Raco Life Taxes When Living Abroad

April 15th: Taxes Blow – Unless You Live Abroad

While living abroad we have a much different opinion on taxes. In most other countries, taxes really are put to hard work. They may be more than 2x what the US requires you pay, but in the end, the benefits far outweigh the means. As my brother-in-law puts it, “you don’t have to deal with anything else, which makes the extra dollars worth it.” He has a good point. Who really wants to think about all the other things that we pay for (i.e. health insurance, etc)?

As a US citizen we are required to file taxes until the day we die regardless of where we live, unless we renounce our US citizenship. It is the nature of being from the “Free World.” But there are benefits if you look hard enough.

Filing taxes come every year like clock work… and we work the whole year towards righting our books. We have now a bookkeeper on retainer who supports us monthly with reconciling our Online Quickbooks and an accountant that specializes in International filing. We feel like we have finally gotten together the best support team possible. One of the things that our bookkeeper said to us that we latched onto early on was that in order to make money and to be a profitable business you have to know the whole picture of what you are doing so you can see where to streamline, adjust, etc. She is right.

What we have found has been enlightening: 

  • The US government offers you an exclusion if you live out of the country for 335 days
  • Many of our Quickbooks entries were duplicated from our Bank of America virtual transactions
  • We can classify based on our interest projects so our money can be allocated into buckets
  • We spend far more than we make and now we know why
  • There are great write off opportunities when you are an independent / sole proprietor

We now feel like we are headed in the right direction and are legal, focused and directed… and we have researched the crap out of the global opportunities for being expatriates.

Want to learn more? We are happy to put you in touch with our team.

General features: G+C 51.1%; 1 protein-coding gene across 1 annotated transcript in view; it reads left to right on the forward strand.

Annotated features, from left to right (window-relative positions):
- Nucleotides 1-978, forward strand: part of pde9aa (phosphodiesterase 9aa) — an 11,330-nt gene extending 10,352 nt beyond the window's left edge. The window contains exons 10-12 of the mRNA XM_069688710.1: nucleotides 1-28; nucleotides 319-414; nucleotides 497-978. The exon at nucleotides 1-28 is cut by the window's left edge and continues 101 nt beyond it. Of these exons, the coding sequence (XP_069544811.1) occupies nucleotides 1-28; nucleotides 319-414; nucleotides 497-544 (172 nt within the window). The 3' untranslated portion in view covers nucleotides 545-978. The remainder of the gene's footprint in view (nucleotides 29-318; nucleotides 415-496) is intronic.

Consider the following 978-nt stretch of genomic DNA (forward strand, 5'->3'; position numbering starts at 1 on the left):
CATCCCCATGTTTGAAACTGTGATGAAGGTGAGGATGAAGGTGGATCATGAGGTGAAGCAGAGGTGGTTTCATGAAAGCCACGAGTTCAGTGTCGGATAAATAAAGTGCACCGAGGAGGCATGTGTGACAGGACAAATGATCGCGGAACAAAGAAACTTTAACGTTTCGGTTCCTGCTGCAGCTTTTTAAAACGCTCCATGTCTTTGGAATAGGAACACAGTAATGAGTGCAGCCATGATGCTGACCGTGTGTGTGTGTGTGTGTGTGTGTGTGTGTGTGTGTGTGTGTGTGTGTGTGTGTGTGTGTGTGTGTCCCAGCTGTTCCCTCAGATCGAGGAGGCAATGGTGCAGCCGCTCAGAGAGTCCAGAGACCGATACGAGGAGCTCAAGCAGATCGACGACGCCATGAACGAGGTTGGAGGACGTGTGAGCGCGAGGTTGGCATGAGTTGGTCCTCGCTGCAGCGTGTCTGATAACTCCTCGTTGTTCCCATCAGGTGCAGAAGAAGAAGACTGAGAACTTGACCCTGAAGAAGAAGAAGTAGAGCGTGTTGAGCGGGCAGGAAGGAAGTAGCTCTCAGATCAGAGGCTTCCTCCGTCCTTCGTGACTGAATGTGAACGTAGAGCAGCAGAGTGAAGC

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IRS Site Information: Foreign Earned Income Exclusion

If you meet certain requirements, you may qualify for the foreign earned income and foreign housing exclusions and the foreign housing deduction.

If you are a U.S. citizen or a resident alien of the United States and you live abroad, you are taxed on your worldwide income. However, you may qualify to exclude from income up to an amount of your foreign earnings that is adjusted annually for inflation ($100,800 in 2015). In addition, you can exclude or deduct certain foreign housing amounts.

You may also be entitled to exclude from income the value of meals and lodging provided to you by your employer. Refer to Exclusion of Meals and Lodging in Publication 54, Tax Guide for U.S. Citizens and Resident Aliens Abroad, and Publication 15-B, Employer’s Tax Guide to Fringe Benefitsfor more information.

For purposes of the foreign earned income exclusion, the foreign housing exclusion, and the foreign housing deduction, foreign earned income does not include any amounts paid by the United States or any of its agencies to its employees. This includes amounts paid from both appropriated and nonappropriated funds. Also, if you are a U.S. Government employee paid by a U.S. agency that assigned you to a foreign government to perform specific services for which the agency is reimbursed by the foreign government, your pay is from the U.S. Government and does not qualify for exclusion or deduction.

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